The Republican chairman of the House Ways and Means Committee said the unfolding IRS scandal should encourage lawmakers to press forward with overhauling the nation’s tax code.

Rep. Dave Camp (R-Mich.) told NBC’s “Meet the Press” on Sunday that the American tax code needs to be simplified to ensure that the average person can use it.

“A lot of people feel the tax code is broken,” said Camp. “It’s not fair, it’s inefficient, it’s so complex. The average family should be able to fill out their own tax forms and file them. They can’t now. It takes the average American 13 hours to comply with the code.”

“I think we need a fairer, flatter, more efficient tax code.”

Camp is in the opening stages of investigating the Internal Revenue Service after the agency revealed it was unfairly targeting conservative groups seeking tax exempt status.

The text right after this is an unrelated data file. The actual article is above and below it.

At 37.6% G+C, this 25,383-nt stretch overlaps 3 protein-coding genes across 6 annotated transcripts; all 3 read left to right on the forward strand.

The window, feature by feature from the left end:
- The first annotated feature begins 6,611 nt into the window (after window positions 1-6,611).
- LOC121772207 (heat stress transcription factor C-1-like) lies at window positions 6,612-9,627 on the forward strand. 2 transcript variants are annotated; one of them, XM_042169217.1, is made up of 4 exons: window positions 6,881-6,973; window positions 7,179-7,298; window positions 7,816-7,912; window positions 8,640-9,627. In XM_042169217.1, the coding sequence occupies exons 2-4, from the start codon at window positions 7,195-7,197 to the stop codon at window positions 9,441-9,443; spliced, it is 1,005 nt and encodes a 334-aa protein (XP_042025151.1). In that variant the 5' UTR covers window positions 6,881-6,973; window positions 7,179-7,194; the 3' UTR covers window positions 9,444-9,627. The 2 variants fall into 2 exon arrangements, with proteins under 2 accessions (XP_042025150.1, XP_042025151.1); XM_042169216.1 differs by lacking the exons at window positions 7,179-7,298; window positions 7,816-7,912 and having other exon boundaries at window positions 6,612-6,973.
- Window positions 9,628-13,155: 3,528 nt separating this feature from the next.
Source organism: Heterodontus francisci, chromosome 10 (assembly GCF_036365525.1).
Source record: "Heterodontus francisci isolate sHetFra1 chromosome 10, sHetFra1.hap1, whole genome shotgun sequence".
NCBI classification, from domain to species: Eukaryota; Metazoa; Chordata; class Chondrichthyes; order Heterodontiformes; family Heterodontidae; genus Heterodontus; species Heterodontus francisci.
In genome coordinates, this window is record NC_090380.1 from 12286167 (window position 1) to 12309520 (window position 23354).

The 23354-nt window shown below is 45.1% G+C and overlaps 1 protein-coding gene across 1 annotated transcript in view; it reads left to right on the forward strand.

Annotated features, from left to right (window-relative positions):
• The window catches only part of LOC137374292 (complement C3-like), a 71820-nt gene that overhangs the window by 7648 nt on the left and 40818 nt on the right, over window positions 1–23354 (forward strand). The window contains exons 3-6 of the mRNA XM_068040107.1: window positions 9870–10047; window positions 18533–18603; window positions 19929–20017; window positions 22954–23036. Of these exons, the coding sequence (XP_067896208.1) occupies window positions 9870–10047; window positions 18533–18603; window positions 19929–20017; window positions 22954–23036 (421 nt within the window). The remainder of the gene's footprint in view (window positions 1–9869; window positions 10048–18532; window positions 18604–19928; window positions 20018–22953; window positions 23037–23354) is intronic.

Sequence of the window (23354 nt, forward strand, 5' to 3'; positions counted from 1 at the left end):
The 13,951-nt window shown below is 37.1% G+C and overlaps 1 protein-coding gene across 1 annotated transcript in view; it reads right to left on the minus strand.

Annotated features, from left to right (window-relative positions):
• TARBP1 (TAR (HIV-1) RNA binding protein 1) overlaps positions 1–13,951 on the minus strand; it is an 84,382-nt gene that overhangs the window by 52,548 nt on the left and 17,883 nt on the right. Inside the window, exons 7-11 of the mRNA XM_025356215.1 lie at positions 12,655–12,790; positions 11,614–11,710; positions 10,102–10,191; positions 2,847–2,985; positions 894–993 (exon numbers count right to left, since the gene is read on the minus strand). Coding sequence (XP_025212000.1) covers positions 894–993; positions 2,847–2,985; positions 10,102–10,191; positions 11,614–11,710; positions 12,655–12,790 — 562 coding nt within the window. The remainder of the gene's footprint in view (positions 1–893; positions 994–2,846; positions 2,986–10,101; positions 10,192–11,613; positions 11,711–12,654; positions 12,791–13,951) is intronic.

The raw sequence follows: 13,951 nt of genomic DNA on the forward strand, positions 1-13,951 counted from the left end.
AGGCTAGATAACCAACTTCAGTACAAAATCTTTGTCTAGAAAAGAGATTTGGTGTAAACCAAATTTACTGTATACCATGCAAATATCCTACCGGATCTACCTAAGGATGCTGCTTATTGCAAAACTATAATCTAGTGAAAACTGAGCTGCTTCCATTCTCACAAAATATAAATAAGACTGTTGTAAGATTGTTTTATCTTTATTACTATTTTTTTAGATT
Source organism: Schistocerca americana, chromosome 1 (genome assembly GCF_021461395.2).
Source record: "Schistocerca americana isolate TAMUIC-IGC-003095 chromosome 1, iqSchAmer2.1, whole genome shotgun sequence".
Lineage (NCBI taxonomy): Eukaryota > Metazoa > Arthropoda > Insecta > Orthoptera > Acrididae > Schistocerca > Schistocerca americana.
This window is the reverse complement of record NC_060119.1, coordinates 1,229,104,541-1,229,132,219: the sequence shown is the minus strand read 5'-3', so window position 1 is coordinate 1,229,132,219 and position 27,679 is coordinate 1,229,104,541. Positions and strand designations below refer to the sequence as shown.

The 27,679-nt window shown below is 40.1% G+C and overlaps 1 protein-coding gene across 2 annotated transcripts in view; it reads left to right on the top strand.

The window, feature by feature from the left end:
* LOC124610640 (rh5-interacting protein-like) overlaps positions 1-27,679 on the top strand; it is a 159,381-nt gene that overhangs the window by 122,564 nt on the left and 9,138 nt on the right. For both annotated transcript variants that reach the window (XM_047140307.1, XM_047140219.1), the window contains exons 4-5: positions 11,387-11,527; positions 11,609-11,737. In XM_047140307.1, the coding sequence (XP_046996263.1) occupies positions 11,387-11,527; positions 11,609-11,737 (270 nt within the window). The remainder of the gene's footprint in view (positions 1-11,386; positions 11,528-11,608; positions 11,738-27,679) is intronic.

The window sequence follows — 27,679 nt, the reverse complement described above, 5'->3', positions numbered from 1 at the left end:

In testimony before his committee this week, Camp said the former head of the IRS revealed a culture of “arrogance” within the agency and that he is planning to ramp up the panel’s investigations.

Camp said he didn’t get enough solid answers out of the former acting-IRS chief, Steven Miller, who President Obama forced to resign this week, and that it appears as though Congress had been intentionally misled by the agency.

The Chairman of the House Democratic Caucus, Rep. Xavier BecerraXavier BecerraOvernight Energy: New controversies cap rough week for Pruitt | Trump 'not happy about certain things' with Pruitt | EPA backtracks on suspending pesticide rule EPA backpedals on suspending pesticide rule following lawsuit Overnight Health Care —Sponsored by PCMA — Spotlight on Trump drug pricing plan MORE (Calif.), agreed with Camp on Sunday, saying that the existing tax code is part of the problem that led to the IRS targeting conservative groups.

“The reason we have this problem is because we have a tax code that allows groups to use their political operations within the tax code under the guise as a charity, to use undisclosed millions of dollars to do political campaigns,” he said on Meet the Press.